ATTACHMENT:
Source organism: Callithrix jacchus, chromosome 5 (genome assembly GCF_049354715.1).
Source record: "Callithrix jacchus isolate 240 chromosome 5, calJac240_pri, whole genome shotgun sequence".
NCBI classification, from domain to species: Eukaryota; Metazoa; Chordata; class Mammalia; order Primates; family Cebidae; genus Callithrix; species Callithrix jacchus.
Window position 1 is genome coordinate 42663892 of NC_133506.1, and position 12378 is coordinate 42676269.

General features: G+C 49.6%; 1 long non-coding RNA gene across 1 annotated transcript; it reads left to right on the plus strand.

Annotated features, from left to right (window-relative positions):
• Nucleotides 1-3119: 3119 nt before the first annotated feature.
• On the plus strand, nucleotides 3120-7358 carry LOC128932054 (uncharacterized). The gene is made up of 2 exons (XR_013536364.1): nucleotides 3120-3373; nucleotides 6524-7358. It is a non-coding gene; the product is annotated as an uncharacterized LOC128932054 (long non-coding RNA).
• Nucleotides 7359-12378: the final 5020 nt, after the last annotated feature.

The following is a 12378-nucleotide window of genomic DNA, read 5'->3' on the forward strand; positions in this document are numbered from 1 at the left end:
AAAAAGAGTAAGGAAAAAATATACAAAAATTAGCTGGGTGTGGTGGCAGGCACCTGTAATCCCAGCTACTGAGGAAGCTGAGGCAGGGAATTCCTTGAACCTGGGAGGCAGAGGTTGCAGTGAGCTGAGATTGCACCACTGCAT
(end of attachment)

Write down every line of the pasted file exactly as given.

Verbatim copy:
Source organism: Callithrix jacchus, chromosome 5 (genome assembly GCF_049354715.1).
Source record: "Callithrix jacchus isolate 240 chromosome 5, calJac240_pri, whole genome shotgun sequence".
NCBI classification, from domain to species: Eukaryota; Metazoa; Chordata; class Mammalia; order Primates; family Cebidae; genus Callithrix; species Callithrix jacchus.
Window position 1 is genome coordinate 42663892 of NC_133506.1, and position 12378 is coordinate 42676269.

General features: G+C 49.6%; 1 long non-coding RNA gene across 1 annotated transcript; it reads left to right on the plus strand.

Annotated features, from left to right (window-relative positions):
• Nucleotides 1-3119: 3119 nt before the first annotated feature.
• On the plus strand, nucleotides 3120-7358 carry LOC128932054 (uncharacterized). The gene is made up of 2 exons (XR_013536364.1): nucleotides 3120-3373; nucleotides 6524-7358. It is a non-coding gene; the product is annotated as an uncharacterized LOC128932054 (long non-coding RNA).
• Nucleotides 7359-12378: the final 5020 nt, after the last annotated feature.

The following is a 12378-nucleotide window of genomic DNA, read 5'->3' on the forward strand; positions in this document are numbered from 1 at the left end:
AAAAAGAGTAAGGAAAAAATATACAAAAATTAGCTGGGTGTGGTGGCAGGCACCTGTAATCCCAGCTACTGAGGAAGCTGAGGCAGGGAATTCCTTGAACCTGGGAGGCAGAGGTTGCAGTGAGCTGAGATTGCACCACTGCAT